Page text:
Many universities around the world are loosening restrictions that previously limited, if permitted at all, the amount of hours international students could work for an off-campus employer. In many places where international students were previously unable to seek off-campus employment, those students are now sending out resumes and applications to businesses in their new host countries—most for the first time. That being said, it is important to know what to write in a follow-up letter, as well as what not to write.
Elements of a Good Follow-Up Letter
A follow-up letter is an applicant’s chance to directly thank the interviewing hiring manager for taking their time to consider him or her, as well as an opportunity to refresh the manager’s memory regarding some more positive points of the interview and to reiterate how well he or she would fit with the company. However, a hastily or poorly written follow-up note can be a disservice, so keep the following points in mind:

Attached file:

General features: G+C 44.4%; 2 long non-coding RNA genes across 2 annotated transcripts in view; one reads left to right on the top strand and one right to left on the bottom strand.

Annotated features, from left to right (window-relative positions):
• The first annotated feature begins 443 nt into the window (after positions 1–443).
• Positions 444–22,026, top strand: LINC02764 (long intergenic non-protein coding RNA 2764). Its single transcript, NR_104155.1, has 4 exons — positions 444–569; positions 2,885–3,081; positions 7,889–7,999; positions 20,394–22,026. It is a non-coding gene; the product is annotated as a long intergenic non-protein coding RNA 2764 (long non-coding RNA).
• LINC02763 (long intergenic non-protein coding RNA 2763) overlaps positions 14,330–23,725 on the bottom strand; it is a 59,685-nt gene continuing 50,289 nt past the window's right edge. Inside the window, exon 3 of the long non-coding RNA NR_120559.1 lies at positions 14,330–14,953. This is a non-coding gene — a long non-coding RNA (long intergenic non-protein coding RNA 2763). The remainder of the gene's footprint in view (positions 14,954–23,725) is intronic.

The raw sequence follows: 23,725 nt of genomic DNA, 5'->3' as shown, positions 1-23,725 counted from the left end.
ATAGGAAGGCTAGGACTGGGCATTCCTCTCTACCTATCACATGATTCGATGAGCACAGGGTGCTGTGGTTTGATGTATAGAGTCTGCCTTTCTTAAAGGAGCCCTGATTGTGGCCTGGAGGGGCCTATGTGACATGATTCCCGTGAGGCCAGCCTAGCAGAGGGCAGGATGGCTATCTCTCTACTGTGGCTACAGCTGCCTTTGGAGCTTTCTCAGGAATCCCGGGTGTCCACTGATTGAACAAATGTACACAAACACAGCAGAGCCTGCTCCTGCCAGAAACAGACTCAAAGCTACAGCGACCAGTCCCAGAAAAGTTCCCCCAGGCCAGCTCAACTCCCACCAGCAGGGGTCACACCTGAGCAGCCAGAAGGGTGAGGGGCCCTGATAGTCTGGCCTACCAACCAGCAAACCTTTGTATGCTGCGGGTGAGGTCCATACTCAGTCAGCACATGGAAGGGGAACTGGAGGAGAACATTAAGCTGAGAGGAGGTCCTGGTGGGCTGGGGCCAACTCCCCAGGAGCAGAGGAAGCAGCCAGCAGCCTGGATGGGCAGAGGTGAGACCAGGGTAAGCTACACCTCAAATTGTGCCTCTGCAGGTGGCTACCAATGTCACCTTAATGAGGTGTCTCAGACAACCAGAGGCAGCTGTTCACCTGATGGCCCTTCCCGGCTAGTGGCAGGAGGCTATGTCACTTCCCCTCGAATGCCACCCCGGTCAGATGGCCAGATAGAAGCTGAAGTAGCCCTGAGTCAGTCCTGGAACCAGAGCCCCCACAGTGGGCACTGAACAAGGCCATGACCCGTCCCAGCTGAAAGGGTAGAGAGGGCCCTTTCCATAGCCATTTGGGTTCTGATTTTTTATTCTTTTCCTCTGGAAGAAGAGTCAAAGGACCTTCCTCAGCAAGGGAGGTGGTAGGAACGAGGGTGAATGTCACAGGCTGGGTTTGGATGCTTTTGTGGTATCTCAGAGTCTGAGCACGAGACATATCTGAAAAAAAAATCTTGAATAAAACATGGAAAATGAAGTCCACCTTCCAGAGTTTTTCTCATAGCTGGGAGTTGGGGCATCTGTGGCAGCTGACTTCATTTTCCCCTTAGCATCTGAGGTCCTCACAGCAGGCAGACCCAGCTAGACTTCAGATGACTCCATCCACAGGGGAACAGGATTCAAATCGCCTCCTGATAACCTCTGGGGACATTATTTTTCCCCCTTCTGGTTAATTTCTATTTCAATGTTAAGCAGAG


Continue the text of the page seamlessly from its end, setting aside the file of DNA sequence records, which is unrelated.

Writing a follow-up letter or thank you note to a hiring manager is unlikely to change the outcome of a poor interview. However, sending a follow-up letter can certainly tip the scales in an applicant’s favor and help distinguish them from a group of similarly qualified applicants. Moreover, not sending a follow-up letter can harm an applicant’s chances of success.
That being said, international students should be sure to include writing cover and follow-up letters among their application procedures for finding off-campus employment.